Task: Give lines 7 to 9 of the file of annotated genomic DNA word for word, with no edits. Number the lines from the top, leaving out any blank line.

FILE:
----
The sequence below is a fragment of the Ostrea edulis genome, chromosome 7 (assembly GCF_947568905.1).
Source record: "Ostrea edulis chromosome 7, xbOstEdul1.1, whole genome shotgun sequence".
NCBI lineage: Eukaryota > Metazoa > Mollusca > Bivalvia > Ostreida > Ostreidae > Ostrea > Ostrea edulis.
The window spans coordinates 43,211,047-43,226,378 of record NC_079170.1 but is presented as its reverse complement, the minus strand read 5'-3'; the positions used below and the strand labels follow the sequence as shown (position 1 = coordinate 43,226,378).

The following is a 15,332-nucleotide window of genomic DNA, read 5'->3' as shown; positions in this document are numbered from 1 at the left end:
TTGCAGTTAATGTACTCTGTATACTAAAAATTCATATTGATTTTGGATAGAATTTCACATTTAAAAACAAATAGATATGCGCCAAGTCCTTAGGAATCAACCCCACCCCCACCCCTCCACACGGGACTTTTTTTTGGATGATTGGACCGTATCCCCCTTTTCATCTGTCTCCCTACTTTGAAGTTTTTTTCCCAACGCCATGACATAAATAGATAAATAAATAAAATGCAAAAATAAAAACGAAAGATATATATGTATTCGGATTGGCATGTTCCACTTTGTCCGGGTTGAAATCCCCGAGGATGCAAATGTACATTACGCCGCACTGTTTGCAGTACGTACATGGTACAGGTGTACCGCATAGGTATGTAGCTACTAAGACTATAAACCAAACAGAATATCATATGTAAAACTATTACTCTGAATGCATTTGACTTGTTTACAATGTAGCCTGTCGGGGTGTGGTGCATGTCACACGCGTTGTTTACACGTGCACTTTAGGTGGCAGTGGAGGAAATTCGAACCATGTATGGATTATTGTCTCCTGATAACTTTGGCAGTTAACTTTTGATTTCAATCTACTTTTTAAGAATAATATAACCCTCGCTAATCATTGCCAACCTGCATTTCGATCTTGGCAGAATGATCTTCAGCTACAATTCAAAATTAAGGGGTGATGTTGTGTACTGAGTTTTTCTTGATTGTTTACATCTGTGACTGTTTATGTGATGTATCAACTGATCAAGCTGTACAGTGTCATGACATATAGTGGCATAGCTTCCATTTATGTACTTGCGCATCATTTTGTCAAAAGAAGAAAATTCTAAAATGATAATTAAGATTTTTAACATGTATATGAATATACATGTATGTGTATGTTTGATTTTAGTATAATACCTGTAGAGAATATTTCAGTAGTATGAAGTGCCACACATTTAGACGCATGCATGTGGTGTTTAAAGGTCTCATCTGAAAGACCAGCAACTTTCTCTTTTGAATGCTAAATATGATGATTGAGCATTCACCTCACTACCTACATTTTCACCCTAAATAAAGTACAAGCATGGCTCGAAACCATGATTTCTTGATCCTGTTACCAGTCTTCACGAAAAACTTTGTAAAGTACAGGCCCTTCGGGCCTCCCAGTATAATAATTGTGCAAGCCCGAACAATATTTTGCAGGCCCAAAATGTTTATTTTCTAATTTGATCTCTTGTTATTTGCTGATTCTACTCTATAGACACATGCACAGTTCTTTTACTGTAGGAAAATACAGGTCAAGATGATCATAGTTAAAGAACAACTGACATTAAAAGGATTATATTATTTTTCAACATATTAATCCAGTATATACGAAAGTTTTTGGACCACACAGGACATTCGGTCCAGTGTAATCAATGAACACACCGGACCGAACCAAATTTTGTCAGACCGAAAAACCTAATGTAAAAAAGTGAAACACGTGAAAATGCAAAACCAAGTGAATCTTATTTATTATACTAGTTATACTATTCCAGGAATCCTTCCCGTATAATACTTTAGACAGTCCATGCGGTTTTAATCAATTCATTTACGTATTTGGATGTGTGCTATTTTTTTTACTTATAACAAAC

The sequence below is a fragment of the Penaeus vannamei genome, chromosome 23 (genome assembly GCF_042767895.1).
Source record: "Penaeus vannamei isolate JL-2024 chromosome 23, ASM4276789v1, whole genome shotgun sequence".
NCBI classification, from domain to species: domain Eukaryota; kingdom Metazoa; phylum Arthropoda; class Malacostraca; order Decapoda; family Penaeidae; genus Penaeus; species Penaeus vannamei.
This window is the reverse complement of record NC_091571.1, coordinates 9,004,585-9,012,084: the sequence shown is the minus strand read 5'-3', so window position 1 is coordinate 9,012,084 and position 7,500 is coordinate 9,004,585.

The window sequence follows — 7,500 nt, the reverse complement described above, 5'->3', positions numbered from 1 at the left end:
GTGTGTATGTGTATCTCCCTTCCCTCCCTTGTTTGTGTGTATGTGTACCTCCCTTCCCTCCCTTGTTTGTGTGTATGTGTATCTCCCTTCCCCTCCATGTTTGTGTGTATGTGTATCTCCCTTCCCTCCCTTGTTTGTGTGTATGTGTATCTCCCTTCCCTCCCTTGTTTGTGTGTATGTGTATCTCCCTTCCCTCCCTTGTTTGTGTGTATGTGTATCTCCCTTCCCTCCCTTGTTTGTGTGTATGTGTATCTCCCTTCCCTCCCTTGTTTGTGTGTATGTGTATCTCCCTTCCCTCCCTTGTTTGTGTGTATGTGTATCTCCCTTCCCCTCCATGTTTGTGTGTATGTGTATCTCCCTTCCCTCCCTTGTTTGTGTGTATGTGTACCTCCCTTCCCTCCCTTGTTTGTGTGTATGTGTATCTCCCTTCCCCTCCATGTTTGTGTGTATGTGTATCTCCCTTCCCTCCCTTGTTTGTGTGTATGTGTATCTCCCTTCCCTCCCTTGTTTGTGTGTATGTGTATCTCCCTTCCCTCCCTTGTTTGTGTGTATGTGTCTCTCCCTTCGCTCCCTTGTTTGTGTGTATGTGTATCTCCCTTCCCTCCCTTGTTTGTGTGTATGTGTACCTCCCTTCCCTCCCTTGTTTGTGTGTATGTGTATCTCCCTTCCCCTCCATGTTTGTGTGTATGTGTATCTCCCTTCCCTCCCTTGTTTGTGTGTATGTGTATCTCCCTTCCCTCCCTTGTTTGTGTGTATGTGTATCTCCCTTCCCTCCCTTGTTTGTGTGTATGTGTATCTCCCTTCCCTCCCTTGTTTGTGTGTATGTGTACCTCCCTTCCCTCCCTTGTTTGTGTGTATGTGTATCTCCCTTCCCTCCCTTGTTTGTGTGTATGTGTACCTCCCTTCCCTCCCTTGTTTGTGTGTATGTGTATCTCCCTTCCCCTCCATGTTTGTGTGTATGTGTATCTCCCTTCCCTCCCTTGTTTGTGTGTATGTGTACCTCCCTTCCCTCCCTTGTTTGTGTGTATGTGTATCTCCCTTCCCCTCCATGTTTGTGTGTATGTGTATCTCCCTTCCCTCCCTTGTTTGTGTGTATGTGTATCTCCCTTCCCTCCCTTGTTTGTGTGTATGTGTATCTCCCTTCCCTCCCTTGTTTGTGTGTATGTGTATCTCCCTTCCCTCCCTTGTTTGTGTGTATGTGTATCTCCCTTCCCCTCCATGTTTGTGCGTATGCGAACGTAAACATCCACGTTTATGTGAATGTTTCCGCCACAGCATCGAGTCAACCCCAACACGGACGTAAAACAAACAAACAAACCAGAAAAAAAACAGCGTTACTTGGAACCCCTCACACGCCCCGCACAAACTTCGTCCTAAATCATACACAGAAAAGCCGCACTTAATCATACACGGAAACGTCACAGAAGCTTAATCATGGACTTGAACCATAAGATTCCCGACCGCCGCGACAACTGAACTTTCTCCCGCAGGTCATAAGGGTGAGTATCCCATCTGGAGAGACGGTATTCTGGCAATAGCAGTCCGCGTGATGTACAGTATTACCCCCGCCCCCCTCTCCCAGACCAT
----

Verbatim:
The sequence below is a fragment of the Penaeus vannamei genome, chromosome 23 (genome assembly GCF_042767895.1).
Source record: "Penaeus vannamei isolate JL-2024 chromosome 23, ASM4276789v1, whole genome shotgun sequence".
NCBI classification, from domain to species: domain Eukaryota; kingdom Metazoa; phylum Arthropoda; class Malacostraca; order Decapoda; family Penaeidae; genus Penaeus; species Penaeus vannamei.